Go ahead. Call me an idiot. Label this as another failure of a 12-step Addiction Cure. Call it a prime example of "drinking the Kool-Ade." I know I swore I would never do another one of these masochistic, self-hate inducing writing marathons. But here I am again, needing something -- anything -- to push me over the final hurdles to the end of Yankee Reconstructed.
My goal for the book has always been to finish it at approximately 100,000 words. At the moment, I have written 78, 704 words, which puts me at the 79% finished mark. Only 21,296 to go, although you know (particularly if you're a writer) that I'll need more than that when I get to the editing and pruning stage of the manuscript. The usual goal for a NaNoWriMo participant is 50,000 words, so I'm setting my own personal goals much lower than normal. If I manage to write 800 words a day for the month of July, the book will be "finished."
Can I do 800 words a day? Sure! Easy, provided I manage to get seat of pants into seat of chair every day. But that's the problem, of course. It's summer and my office is hot and stuffy. There are other things I'd rather be doing. I'm treading some unfamiliar territory by the time I reach 1876, so I need research breaks. I promised to work the Lions Fishing Rodeo on the 4th of July. A friend wants to meet for lunch. You've heard the excuses before and you'll hear them again. But somehow, I'm going to make myself do this. And if all the silliness and hype of NaNoWriMo helps me do it, GREAT!
Today and tomorrow will be preparation days. I've already been to the grocery store to stock up on Hershey's kisses, which will become my rewards. I've laid in a supply of frozen lunch entrees so that I won't be tempted to go off on some wild cooking spree in the middle of my writing day. I've gone through the house and replenished supplies of toilet paper, kleenex, bottled water, toothpaste, cat food, stamps, printer cartridges, sticky notes, and colored pens. (Not taking any chances on being lured away by a desperate need for one of life's essential elements.)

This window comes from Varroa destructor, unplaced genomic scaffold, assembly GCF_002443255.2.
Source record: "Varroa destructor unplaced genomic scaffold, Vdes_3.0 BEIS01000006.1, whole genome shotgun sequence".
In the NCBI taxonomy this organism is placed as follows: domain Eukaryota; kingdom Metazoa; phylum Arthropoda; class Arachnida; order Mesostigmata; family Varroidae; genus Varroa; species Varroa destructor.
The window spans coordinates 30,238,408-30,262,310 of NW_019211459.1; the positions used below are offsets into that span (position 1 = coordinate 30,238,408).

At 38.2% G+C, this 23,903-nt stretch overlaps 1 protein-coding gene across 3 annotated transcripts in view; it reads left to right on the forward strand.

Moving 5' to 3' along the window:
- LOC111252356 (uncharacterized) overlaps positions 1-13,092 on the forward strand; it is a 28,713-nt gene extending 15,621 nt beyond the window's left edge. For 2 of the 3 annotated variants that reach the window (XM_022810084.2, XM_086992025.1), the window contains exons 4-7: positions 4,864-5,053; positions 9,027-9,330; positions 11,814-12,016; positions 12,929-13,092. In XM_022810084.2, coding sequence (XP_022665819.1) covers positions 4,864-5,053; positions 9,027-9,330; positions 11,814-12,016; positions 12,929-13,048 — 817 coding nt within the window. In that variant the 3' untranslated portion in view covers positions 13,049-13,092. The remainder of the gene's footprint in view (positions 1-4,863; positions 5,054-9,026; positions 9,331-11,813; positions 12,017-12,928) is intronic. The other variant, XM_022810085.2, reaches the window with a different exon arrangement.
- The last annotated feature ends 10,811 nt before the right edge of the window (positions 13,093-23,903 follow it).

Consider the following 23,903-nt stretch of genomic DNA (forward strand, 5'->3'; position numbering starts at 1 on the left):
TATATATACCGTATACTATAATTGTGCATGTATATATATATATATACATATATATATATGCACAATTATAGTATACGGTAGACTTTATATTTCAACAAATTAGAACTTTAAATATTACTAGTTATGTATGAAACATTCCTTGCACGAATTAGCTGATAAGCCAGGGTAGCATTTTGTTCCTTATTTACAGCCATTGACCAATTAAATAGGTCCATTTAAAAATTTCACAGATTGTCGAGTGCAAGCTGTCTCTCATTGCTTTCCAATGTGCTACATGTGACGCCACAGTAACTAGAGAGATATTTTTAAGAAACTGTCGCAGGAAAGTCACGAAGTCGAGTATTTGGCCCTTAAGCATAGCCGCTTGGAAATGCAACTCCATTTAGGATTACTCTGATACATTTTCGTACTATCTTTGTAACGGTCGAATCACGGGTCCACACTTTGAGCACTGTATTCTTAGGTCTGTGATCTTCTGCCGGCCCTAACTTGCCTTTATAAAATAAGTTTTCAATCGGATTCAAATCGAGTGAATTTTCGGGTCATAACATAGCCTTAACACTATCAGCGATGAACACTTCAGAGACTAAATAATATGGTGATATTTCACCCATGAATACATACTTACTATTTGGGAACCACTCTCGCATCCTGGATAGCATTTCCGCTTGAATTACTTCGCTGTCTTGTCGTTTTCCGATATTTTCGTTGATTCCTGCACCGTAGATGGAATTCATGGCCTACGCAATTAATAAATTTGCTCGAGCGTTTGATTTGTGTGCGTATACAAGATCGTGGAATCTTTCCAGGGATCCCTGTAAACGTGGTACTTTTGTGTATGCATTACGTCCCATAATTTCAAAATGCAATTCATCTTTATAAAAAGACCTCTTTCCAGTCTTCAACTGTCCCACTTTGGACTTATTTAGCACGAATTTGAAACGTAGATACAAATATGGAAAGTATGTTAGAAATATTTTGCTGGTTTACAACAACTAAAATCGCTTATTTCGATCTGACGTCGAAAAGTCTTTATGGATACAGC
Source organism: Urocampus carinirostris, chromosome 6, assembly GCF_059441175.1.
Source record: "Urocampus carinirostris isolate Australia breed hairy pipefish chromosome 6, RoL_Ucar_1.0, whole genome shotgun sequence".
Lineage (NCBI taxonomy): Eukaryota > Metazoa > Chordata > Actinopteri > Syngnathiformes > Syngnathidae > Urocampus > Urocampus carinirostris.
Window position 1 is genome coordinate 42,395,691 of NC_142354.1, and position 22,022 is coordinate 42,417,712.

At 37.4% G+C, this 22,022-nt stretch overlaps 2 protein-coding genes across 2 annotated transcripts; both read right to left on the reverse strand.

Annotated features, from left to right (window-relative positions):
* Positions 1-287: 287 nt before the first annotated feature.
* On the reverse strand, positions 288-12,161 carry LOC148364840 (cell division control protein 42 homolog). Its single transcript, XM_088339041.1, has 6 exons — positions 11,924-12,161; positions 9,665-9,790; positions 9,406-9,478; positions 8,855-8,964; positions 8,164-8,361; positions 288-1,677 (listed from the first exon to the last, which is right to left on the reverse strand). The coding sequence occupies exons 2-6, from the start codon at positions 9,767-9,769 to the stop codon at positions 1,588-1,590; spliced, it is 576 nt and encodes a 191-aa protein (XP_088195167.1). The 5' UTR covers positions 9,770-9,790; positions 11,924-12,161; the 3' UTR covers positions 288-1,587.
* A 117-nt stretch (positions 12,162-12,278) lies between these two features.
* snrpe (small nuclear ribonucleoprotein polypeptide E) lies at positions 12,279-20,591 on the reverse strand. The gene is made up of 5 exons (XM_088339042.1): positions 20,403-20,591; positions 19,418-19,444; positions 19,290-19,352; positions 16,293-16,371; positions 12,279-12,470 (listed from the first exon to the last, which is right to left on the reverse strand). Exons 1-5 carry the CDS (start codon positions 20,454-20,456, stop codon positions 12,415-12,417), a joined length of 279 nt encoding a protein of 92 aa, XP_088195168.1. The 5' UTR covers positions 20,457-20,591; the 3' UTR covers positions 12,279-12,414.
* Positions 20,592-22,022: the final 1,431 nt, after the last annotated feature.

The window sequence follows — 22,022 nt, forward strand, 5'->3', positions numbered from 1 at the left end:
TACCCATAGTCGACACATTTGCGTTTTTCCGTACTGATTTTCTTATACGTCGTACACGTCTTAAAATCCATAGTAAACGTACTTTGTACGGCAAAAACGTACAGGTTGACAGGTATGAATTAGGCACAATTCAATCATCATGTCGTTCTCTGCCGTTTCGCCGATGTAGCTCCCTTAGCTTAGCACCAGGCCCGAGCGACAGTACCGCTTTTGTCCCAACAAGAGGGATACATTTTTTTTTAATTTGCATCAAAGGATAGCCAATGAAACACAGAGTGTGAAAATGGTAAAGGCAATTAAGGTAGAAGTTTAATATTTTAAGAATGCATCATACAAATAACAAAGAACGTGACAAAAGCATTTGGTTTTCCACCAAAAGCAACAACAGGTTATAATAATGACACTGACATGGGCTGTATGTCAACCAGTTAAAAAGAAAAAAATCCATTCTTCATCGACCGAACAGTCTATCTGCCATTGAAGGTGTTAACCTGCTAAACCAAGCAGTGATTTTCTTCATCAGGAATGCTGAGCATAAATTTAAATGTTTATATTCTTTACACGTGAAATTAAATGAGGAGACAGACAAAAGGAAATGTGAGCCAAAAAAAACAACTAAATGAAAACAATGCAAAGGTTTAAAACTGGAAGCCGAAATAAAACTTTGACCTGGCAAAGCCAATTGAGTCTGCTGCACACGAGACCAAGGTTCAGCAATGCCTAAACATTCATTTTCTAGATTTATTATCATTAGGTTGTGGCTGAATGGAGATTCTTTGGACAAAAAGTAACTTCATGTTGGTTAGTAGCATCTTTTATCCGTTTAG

I've cleaned the house (well, most of it!), tossed out some penicillin-producing left-overs, paid all the bills, pulled the weeds and dead blossoms off my little row of front porch planters, and poured this month's supply of baking soda, vinegar, and boiling water down the drains to make sure they don't clog up on me.
Tomorrow I'll tackle my writing office, blowing away the month's accumulation of cat fur, emptying the trash, picking up cat toys, finding all my vital reference books, and bringing my new July calendar up to date with the deadlines I've set myself.
What else do I need before the marathon starts? Well the NaNoWriMo camp counselors will be assigning me to my writers' cabin sometime in the next 16 hours, and I'll learn who my cabin mates (competitors) will be. These are the people I will report to each day as we strive to see who can get the most done. The last time I did this, I ended up in a cabin full of silly teenagers writing werewolf fantasies, and they all got homesick and went home after the first week. This year I've asked to be assigned to a cabin of either people my own age or other writers of historical fiction. We'll see what happens!
And you, dear readers, will also have a role too play. Feel free to cheer me on or nag me when I need it. Blog posts will keep you up to date on successes and failures. Off we go!